Where does the time go?
Once again, it is well past 10pm and I am only now running out of "catch up" things. You see, each day I go to work and yearn to get home to follow up a bunch of things I've been thinking about that day. Once I get home I time and again get excited about how much time I have before I go to sleep, to not only knock over all those day to day things I've been meaning to cover, but also to get on with HRSoftWorks stuff. Time and again it gets to 2am and I haven't started on HRSoftWorks stuff. Where does the time go?
Well back to those "catch up" things. It seems that 8-10 hours spent at work allows for a lot of time for my mind to wander. And a wandering mind for a information addict is a dangerous thing. So here's a sample of the "catch up" things I covered tonight, before I got on to "real" work:
1. Email. 200 odd emails a day is no trivial consumption task. Not only do I feel obliged to respond to mailing lists full of people with troubles I've previously resolved, but I also subscribe to lists that interest me. So I spend considerable time perusing SlashDot's latest headlines, the Apple updates, the TheoryEdge (crackpot Physics theories basically) ramblings, University technical issues. On other nights, something in one of these emails will lead me to start asking questions, and I often can't let it be without researching further. Why? Because I need to know - time I spend on this kind of stuff is invested into my knowledge bank, and sure(?) to pay off eventually! Tonight this didn't happen. Instead, I worked on transfering email from one account to another, since the former can no longer efficiently deal with the traffic, and is inundated with spam.
2. Outerlimits of course! I'm afraid my pursuit of information has widened to include auto mechanics. I have learnt a tremendous amount of practical and valuable information by only spending my time. The method of education delivery in Outerlimits is actually very efficient - I read the threads I want to learn about, can ask questions immediately, and have a large number and a wide variety of "expert" sources.
3. "Games". Now of course, I don't play games, but I do do puzzles. Unfortunately, many of the small Flash games that appear on the web and come to my attention trick me by convincing me they are a puzzle. And I don't let puzzles sit unsolved. Here's one I spent 15 minutes "solving":
4. Tech support. Friends and strangers contact me to fix their computers. I like solving puzzles, but I don't like tech support. The problem is too poorly described, too already solved a million times, too mundane and too poorly valued. More than that, you're solving a puzzle for someone who doesn't care about the puzzle. If someone asks "hey, do you reckon if you used this you could achieve this" I'm probably going to work hard to find out. If someone says "this is broken, can you fix it" I'll probably fix it, but I wont like it. In the former we are sharing information, initial research has been performed and the problem is of interest. In the latter only the resolution is of interest and there is no value in the solution. I only gain from the solution, not the resolution (since it's not my system) and the solution is probably pretty mundane.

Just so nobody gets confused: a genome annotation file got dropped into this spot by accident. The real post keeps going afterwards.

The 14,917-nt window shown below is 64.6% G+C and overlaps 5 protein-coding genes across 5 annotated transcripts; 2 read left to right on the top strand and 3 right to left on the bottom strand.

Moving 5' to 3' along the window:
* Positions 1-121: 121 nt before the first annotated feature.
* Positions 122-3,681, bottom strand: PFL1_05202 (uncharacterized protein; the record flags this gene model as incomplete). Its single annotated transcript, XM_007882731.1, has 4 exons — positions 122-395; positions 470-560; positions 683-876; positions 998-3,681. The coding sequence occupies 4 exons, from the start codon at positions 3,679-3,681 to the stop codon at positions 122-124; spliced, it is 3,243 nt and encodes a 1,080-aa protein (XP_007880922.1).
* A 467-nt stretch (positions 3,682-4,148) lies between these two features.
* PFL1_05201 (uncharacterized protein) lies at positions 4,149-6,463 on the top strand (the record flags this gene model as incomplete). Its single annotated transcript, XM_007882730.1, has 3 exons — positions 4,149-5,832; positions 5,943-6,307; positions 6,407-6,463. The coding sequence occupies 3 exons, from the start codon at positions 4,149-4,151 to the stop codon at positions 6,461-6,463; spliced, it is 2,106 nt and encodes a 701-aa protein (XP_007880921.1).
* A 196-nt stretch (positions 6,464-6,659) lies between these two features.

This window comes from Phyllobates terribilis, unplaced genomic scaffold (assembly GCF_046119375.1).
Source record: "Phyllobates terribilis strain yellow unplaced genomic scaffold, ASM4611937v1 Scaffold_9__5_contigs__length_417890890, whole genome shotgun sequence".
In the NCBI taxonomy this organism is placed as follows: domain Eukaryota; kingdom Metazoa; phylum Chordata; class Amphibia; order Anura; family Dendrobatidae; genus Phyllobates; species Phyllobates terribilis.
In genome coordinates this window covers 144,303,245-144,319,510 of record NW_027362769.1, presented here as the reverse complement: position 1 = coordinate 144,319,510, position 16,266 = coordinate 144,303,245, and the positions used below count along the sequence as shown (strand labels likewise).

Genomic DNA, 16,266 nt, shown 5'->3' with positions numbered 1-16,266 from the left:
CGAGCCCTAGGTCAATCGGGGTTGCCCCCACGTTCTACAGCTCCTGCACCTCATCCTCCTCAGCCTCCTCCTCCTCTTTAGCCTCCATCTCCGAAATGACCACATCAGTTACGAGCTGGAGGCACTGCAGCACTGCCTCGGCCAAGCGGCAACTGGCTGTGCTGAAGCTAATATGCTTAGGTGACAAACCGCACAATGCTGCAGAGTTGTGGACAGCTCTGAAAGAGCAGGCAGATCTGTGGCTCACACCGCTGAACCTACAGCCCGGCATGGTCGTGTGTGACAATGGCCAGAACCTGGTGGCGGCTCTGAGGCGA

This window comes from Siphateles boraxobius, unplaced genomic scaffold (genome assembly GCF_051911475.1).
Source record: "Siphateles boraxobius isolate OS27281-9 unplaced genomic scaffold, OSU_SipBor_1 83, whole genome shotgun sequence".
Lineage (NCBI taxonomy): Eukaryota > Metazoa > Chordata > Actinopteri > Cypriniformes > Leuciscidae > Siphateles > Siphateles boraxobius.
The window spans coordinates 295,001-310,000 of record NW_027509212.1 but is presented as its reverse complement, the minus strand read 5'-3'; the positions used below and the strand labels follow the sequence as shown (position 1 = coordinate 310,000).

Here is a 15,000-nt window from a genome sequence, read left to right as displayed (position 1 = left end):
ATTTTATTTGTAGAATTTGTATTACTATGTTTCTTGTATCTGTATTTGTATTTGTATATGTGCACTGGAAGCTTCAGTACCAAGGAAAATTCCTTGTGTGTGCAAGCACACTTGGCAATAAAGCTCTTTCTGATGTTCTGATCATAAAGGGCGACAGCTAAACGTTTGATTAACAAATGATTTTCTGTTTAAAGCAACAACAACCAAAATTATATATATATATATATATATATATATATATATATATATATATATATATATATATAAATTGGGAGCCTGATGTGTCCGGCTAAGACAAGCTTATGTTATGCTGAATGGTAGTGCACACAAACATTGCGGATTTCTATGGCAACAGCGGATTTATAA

5. And finally, arguments. I love a good argument. There's a maxim that says you don't really know something until you can teach someone else. Convincing a non-believer is an even greater challenge, and really requires your thoughts to be in order. I find that organisation of mind and confidence in delivery absolutely engaging. These days, many of these arguments are held on Outerlimits. The breadth of knowledge and the depth of background and experience on the forum is staggering. I also enjoy the written medium for arguments, since it offers opportunity for poise and collection of thought, a record for historical purposes, segmentation for supplying argument context and attribution, and a live, open medium for accessibility and flow. Compared to debates, which I also enjoy, a web forum lets you accurately and deliberately segment someone's argument, agree with parts and refute others, follow threads and track arguments. Of course, as any web forum participator will know, these strengths also lead to some common and very well known failures.
Nonetheless, my argument of choice at the moment stemmed from the infamous plane on a conveyor belt problem. Despite this question raging for thousands of arguments all over the web, the answer I believe is quite clear. Cecil Adams gives the soundest explanation for my liking. When this question came up on Outerlimits many moons ago, my explanation was just as Cecil describes (up to and including the paradoxial alternate interpretation) and that was that.
However, a few days ago the thread reared its ugly head.
It is now 2:40am and I've just finished with the thread for the night. The latest is me trying to convince two others (one a good arguer, one not) that a tangential force applied at the very circumference of a perfect wheel floating in space will increase its rotational velocity but not its linear velocity. It is certainly proving quite a challenge to explain.
All I want is an extra day for every day of the week where I can just catch up on my "catch up" things. I promise I'll spend the rest on things I "should" be doing.